Why the PlayBook is better than the iPad 2

You’re a sucker, aren’t you?

You overpaid for an over-sized iPhone without phone, camera, or multi-tasking. You believed Steve Jobs when he told you that 7-inch tablets were “dead on arrival” because – well, because he is Steve Jobs. And you’re cutting back on Starbucks and digging under the couch for change because you simply must own the iPad 2 on launch date, even if you’ve only owned your iPad for six months. After all, the next generation is going to have a camera – maybe even two! That’s revolutionary, in case you didn’t know.

Paying more for less is just a part of the magic that Apple weaves. It’s not just a product, man, it’s a lifestyle. The iPad isn’t an expensive, underperforming tablet; it’s an experience. Besides, 10 million people can’t be wrong, can they?

When the Beatles came on iTunes last year, it was the biggest news in music since the Beatles were actually playing (seriously, it was huge!). And when the last round of iMacs launched with i3 core processors and cost only $2,000, you threw away your thousand-dollar i5 laptop. Who needs processing speed and retirement savings when you have a screen so big and glossy it doubles as a mirror? And instead of collecting rocks, just collect different-gen iPod cases – with iPod sizes changing every single upgrade, in no time you’ll have your own Apple museum.

The most defining distinction with Apple versus others is that doesn’t follow trends. It makes trends. Before Apple launched the iPad, nobody knew or cared about tablet computers. But then Apple launched their mobile device, and the world’s collective jaw dropped. Who are these incompetent, inferior rivals to try and craft a product worthy of drawing comparisons to the all-mighty iPad? Who cares if it sounds like a tampon? Tampons suck. The iPad rules.

And, to be perfectly honest, Research in Motion is a little like a tampon. It’s certainly absorbing a lot of something – perhaps not blood, but definitely shit – from overly critical media, Apple fanboys, and the like. The second similarity is that it’s damn useful for a lot of people.

Look how long it took for somebody to come up with a product even remotely capable of competing with the BlackBerry. Several years; an era in internet time. Now, look at how long it’s taken competitors to come up with iPad rivals. Months, really. That’s because the BlackBerry was ahead of the pack by miles. The iPad was the first out of the gate, but it isn’t even a purebred by horse-racing standards. It’s bordering lame, simply bouyed by a famous, marketing-savvy jockey. It’s not difficult to train a horse to be stronger and faster. It’s just about convincing the audience it’s about the horse, not the rider.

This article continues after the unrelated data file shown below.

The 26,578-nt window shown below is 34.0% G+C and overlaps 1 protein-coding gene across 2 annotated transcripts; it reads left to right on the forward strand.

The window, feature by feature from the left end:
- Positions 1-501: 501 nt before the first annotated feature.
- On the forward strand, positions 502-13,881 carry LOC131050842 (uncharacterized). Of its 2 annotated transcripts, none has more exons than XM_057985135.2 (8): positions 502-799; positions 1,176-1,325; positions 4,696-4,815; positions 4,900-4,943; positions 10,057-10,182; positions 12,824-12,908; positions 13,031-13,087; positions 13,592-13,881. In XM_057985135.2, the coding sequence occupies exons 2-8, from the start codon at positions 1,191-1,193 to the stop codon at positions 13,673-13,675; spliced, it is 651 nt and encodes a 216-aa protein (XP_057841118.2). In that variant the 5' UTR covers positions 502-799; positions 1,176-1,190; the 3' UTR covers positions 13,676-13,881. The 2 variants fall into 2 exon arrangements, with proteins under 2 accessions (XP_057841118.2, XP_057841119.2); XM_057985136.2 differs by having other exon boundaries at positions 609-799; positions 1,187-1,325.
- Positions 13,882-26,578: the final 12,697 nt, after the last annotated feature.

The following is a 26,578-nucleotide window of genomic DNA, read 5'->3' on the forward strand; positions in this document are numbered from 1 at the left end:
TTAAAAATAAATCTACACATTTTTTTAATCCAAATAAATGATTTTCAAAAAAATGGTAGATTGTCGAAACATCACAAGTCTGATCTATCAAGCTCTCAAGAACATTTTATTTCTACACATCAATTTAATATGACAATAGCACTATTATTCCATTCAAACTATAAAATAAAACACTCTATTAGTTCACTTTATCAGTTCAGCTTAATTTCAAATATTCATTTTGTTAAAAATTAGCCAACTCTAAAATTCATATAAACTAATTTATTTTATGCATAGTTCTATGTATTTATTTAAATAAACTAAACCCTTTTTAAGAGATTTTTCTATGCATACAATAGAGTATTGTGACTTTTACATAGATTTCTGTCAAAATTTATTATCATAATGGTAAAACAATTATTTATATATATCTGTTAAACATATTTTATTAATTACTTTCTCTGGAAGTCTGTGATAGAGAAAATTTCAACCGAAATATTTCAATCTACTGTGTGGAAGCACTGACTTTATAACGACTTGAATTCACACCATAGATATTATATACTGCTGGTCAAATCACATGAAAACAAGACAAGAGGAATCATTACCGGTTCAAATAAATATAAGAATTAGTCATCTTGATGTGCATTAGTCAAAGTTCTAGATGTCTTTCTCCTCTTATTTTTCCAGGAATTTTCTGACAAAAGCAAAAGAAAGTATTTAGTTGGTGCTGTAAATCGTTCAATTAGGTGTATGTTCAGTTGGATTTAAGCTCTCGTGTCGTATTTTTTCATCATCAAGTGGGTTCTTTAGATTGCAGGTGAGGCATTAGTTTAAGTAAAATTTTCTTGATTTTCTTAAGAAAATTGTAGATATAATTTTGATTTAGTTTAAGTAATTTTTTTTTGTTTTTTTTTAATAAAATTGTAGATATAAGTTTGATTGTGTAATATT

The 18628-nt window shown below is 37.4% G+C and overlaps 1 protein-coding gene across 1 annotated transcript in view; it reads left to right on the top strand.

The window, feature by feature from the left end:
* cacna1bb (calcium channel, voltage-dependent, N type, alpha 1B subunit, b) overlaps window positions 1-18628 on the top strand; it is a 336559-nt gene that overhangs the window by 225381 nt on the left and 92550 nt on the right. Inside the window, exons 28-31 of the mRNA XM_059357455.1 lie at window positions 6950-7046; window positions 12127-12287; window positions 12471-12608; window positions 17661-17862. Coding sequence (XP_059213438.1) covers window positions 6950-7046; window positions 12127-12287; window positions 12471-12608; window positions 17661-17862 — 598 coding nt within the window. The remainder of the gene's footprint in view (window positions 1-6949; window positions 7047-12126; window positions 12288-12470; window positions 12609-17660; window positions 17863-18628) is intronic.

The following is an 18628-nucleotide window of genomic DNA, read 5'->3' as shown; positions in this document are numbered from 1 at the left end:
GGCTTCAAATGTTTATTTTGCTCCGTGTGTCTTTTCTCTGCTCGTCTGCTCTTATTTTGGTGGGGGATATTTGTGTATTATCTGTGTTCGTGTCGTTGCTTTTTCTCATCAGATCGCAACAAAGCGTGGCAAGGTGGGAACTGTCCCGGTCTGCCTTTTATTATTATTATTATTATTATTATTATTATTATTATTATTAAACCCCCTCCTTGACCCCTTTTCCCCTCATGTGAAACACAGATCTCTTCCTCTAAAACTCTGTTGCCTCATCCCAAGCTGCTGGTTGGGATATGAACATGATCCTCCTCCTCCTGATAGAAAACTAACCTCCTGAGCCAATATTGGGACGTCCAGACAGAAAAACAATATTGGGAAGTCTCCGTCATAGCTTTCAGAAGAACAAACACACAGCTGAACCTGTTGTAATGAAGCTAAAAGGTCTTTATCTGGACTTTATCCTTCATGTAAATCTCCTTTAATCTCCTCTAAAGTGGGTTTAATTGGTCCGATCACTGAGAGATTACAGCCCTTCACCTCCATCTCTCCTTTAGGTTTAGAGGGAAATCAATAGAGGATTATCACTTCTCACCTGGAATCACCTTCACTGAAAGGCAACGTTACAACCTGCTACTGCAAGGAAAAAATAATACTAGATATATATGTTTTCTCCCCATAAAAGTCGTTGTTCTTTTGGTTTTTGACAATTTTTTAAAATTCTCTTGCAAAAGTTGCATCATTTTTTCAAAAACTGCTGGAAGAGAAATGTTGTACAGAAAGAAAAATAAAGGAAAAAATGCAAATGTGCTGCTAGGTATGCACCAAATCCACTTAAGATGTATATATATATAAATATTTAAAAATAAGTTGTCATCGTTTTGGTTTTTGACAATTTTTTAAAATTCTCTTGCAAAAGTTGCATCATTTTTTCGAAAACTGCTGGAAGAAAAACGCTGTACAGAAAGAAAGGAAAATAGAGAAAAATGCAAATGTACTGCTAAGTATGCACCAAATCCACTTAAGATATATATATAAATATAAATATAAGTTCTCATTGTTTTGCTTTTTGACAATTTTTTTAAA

The iPad 2 will likely launch in the first half of 2011. It will have at least one camera, maybe two. It might allow for multi-tasking, if Apple decides to bless us so. It will also probably get a price increase. It will sell fanatically, but the device itself will be underwhelming relative to competition.

RIM’s PlayBook will launch in two to three months. It features a lightning-fast, dual-core processor (faster than the iPad), ultra-rich high res screen (superior to the iPad), incredible multi-tasking features (unlike the iPad), and Flash (also unlike the iPad). Engadget was able to fully test one, and was “very impressed … overall the device is blazingly fast, comfortable to hold, and intuitive to use.” And the vast majority of commenters to the article were equally in awe with what RIM has crafted so far – and RIM still says it has plenty of work to do to polish the device before launch. It’s what a tablet should be.

And that’s because RIM cares about the quality of its products. It also gives consumers its best effort the first time – no holding off on features so that a product can “upgrade” far too frequently for the average joe’s wallet. RIM doesn’t overprice its products to create a luxury brand. RIM doesn’t attempt to spin a lifestyle from its products; it betters lifestyles that free-thinking consumers created for themselves.

The PlayBook will succeed because it will be the best tablet on the market. Not that others aren’t bad… but one does have to be the best. And I’m not talking sales figures, I’m talking quality. Value. Function. You know – the things that should actually matter to you. Sure, I’m comparing two products that aren’t even to market yet. But you and I both know the truth. Even if one of us won’t admit it.

Flame away. You will, because Steve Jobs told you to.

Disclosure: I own a BlackBerry. I own an iMac. I don’t own any tablets.